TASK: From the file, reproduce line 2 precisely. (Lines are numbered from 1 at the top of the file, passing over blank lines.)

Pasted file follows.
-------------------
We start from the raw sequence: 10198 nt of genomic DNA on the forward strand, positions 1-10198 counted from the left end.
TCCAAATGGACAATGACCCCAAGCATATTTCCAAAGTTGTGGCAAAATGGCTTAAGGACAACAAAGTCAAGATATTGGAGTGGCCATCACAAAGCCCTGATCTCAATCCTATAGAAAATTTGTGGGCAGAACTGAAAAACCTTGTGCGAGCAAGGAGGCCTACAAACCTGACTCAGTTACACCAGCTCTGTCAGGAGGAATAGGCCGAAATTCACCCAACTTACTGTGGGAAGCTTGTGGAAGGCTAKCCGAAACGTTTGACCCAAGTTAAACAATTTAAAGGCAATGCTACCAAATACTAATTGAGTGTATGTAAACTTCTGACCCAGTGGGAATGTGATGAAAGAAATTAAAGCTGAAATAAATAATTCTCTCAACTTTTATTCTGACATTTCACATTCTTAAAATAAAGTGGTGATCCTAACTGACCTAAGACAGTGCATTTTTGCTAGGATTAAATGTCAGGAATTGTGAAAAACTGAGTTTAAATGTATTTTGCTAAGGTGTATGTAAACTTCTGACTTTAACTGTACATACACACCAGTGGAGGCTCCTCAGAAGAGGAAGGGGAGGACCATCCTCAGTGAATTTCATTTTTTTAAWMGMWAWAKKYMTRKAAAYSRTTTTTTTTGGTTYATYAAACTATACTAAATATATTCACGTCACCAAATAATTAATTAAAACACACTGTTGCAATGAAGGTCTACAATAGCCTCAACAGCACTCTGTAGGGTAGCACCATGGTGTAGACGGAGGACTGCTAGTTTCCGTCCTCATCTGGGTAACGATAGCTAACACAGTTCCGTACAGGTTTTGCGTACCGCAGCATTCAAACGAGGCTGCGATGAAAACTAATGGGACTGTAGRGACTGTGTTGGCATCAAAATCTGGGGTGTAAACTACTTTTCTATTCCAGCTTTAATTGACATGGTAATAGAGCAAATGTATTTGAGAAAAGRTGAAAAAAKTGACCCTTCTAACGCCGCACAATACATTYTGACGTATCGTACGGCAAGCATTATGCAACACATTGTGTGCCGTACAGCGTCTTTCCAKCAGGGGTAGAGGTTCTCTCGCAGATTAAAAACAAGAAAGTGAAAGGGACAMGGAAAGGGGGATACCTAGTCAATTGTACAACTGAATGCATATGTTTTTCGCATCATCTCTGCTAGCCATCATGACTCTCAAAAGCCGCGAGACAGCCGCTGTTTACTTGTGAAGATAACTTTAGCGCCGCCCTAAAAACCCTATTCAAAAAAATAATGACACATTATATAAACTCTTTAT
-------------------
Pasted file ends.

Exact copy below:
TCCAAATGGACAATGACCCCAAGCATATTTCCAAAGTTGTGGCAAAATGGCTTAAGGACAACAAAGTCAAGATATTGGAGTGGCCATCACAAAGCCCTGATCTCAATCCTATAGAAAATTTGTGGGCAGAACTGAAAAACCTTGTGCGAGCAAGGAGGCCTACAAACCTGACTCAGTTACACCAGCTCTGTCAGGAGGAATAGGCCGAAATTCACCCAACTTACTGTGGGAAGCTTGTGGAAGGCTAKCCGAAACGTTTGACCCAAGTTAAACAATTTAAAGGCAATGCTACCAAATACTAATTGAGTGTATGTAAACTTCTGACCCAGTGGGAATGTGATGAAAGAAATTAAAGCTGAAATAAATAATTCTCTCAACTTTTATTCTGACATTTCACATTCTTAAAATAAAGTGGTGATCCTAACTGACCTAAGACAGTGCATTTTTGCTAGGATTAAATGTCAGGAATTGTGAAAAACTGAGTTTAAATGTATTTTGCTAAGGTGTATGTAAACTTCTGACTTTAACTGTACATACACACCAGTGGAGGCTCCTCAGAAGAGGAAGGGGAGGACCATCCTCAGTGAATTTCATTTTTTTAAWMGMWAWAKKYMTRKAAAYSRTTTTTTTTGGTTYATYAAACTATACTAAATATATTCACGTCACCAAATAATTAATTAAAACACACTGTTGCAATGAAGGTCTACAATAGCCTCAACAGCACTCTGTAGGGTAGCACCATGGTGTAGACGGAGGACTGCTAGTTTCCGTCCTCATCTGGGTAACGATAGCTAACACAGTTCCGTACAGGTTTTGCGTACCGCAGCATTCAAACGAGGCTGCGATGAAAACTAATGGGACTGTAGRGACTGTGTTGGCATCAAAATCTGGGGTGTAAACTACTTTTCTATTCCAGCTTTAATTGACATGGTAATAGAGCAAATGTATTTGAGAAAAGRTGAAAAAAKTGACCCTTCTAACGCCGCACAATACATTYTGACGTATCGTACGGCAAGCATTATGCAACACATTGTGTGCCGTACAGCGTCTTTCCAKCAGGGGTAGAGGTTCTCTCGCAGATTAAAAACAAGAAAGTGAAAGGGACAMGGAAAGGGGGATACCTAGTCAATTGTACAACTGAATGCATATGTTTTTCGCATCATCTCTGCTAGCCATCATGACTCTCAAAAGCCGCGAGACAGCCGCTGTTTACTTGTGAAGATAACTTTAGCGCCGCCCTAAAAACCCTATTCAAAAAAATAATGACACATTATATAAACTCTTTAT